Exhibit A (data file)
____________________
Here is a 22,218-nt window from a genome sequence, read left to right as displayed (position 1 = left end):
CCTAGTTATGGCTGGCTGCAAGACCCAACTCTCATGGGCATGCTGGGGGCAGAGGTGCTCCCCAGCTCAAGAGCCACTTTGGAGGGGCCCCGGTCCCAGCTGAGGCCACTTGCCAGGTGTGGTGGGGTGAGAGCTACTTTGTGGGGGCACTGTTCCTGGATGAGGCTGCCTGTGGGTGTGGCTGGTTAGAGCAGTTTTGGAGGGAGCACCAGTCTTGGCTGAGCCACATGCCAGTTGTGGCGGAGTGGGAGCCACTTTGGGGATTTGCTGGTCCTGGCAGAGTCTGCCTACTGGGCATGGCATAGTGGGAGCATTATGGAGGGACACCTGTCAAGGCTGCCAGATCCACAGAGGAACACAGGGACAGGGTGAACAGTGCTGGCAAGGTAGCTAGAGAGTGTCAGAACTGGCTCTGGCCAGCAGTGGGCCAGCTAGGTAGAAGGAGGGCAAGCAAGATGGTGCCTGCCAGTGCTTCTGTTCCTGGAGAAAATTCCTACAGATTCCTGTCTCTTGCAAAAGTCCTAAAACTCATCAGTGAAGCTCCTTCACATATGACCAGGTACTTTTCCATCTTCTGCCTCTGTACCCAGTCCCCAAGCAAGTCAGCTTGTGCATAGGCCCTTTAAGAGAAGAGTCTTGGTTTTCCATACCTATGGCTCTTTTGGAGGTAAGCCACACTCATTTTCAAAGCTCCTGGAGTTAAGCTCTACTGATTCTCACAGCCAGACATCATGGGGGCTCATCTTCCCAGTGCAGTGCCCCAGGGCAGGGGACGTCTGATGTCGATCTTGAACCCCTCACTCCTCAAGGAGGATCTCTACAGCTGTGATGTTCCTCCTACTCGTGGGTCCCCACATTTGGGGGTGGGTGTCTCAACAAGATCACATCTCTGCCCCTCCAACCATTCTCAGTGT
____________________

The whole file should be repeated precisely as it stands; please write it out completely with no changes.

Here is a 22,218-nt window from a genome sequence, read left to right as displayed (position 1 = left end):
CCTAGTTATGGCTGGCTGCAAGACCCAACTCTCATGGGCATGCTGGGGGCAGAGGTGCTCCCCAGCTCAAGAGCCACTTTGGAGGGGCCCCGGTCCCAGCTGAGGCCACTTGCCAGGTGTGGTGGGGTGAGAGCTACTTTGTGGGGGCACTGTTCCTGGATGAGGCTGCCTGTGGGTGTGGCTGGTTAGAGCAGTTTTGGAGGGAGCACCAGTCTTGGCTGAGCCACATGCCAGTTGTGGCGGAGTGGGAGCCACTTTGGGGATTTGCTGGTCCTGGCAGAGTCTGCCTACTGGGCATGGCATAGTGGGAGCATTATGGAGGGACACCTGTCAAGGCTGCCAGATCCACAGAGGAACACAGGGACAGGGTGAACAGTGCTGGCAAGGTAGCTAGAGAGTGTCAGAACTGGCTCTGGCCAGCAGTGGGCCAGCTAGGTAGAAGGAGGGCAAGCAAGATGGTGCCTGCCAGTGCTTCTGTTCCTGGAGAAAATTCCTACAGATTCCTGTCTCTTGCAAAAGTCCTAAAACTCATCAGTGAAGCTCCTTCACATATGACCAGGTACTTTTCCATCTTCTGCCTCTGTACCCAGTCCCCAAGCAAGTCAGCTTGTGCATAGGCCCTTTAAGAGAAGAGTCTTGGTTTTCCATACCTATGGCTCTTTTGGAGGTAAGCCACACTCATTTTCAAAGCTCCTGGAGTTAAGCTCTACTGATTCTCACAGCCAGACATCATGGGGGCTCATCTTCCCAGTGCAGTGCCCCAGGGCAGGGGACGTCTGATGTCGATCTTGAACCCCTCACTCCTCAAGGAGGATCTCTACAGCTGTGATGTTCCTCCTACTCGTGGGTCCCCACATTTGGGGGTGGGTGTCTCAACAAGATCACATCTCTGCCCCTCCAACCATTCTCAGTGT